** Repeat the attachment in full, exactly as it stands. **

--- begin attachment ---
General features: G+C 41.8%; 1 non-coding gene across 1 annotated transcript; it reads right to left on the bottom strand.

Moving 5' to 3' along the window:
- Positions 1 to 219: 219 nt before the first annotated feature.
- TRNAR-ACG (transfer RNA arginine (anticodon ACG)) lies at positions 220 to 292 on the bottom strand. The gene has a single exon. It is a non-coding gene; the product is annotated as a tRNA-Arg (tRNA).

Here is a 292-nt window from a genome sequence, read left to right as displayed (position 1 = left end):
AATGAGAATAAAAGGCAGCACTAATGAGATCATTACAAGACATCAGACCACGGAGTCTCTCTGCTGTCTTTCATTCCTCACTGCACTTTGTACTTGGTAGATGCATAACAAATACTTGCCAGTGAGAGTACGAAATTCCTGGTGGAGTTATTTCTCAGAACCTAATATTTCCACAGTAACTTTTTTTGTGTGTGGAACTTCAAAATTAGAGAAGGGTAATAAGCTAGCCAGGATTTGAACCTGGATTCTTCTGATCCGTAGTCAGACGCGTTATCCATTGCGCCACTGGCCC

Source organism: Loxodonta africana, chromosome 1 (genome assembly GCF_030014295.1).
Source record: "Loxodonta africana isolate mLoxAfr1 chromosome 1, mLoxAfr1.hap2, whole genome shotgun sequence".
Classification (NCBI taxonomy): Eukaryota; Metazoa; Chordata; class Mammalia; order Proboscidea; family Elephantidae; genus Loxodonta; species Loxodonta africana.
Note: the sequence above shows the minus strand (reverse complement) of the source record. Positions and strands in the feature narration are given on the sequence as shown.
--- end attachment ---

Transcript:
General features: G+C 41.8%; 1 non-coding gene across 1 annotated transcript; it reads right to left on the bottom strand.

Moving 5' to 3' along the window:
- Positions 1 to 219: 219 nt before the first annotated feature.
- TRNAR-ACG (transfer RNA arginine (anticodon ACG)) lies at positions 220 to 292 on the bottom strand. The gene has a single exon. It is a non-coding gene; the product is annotated as a tRNA-Arg (tRNA).

Here is a 292-nt window from a genome sequence, read left to right as displayed (position 1 = left end):
AATGAGAATAAAAGGCAGCACTAATGAGATCATTACAAGACATCAGACCACGGAGTCTCTCTGCTGTCTTTCATTCCTCACTGCACTTTGTACTTGGTAGATGCATAACAAATACTTGCCAGTGAGAGTACGAAATTCCTGGTGGAGTTATTTCTCAGAACCTAATATTTCCACAGTAACTTTTTTTGTGTGTGGAACTTCAAAATTAGAGAAGGGTAATAAGCTAGCCAGGATTTGAACCTGGATTCTTCTGATCCGTAGTCAGACGCGTTATCCATTGCGCCACTGGCCC

Source organism: Loxodonta africana, chromosome 1 (genome assembly GCF_030014295.1).
Source record: "Loxodonta africana isolate mLoxAfr1 chromosome 1, mLoxAfr1.hap2, whole genome shotgun sequence".
Classification (NCBI taxonomy): Eukaryota; Metazoa; Chordata; class Mammalia; order Proboscidea; family Elephantidae; genus Loxodonta; species Loxodonta africana.
Note: the sequence above shows the minus strand (reverse complement) of the source record. Positions and strands in the feature narration are given on the sequence as shown.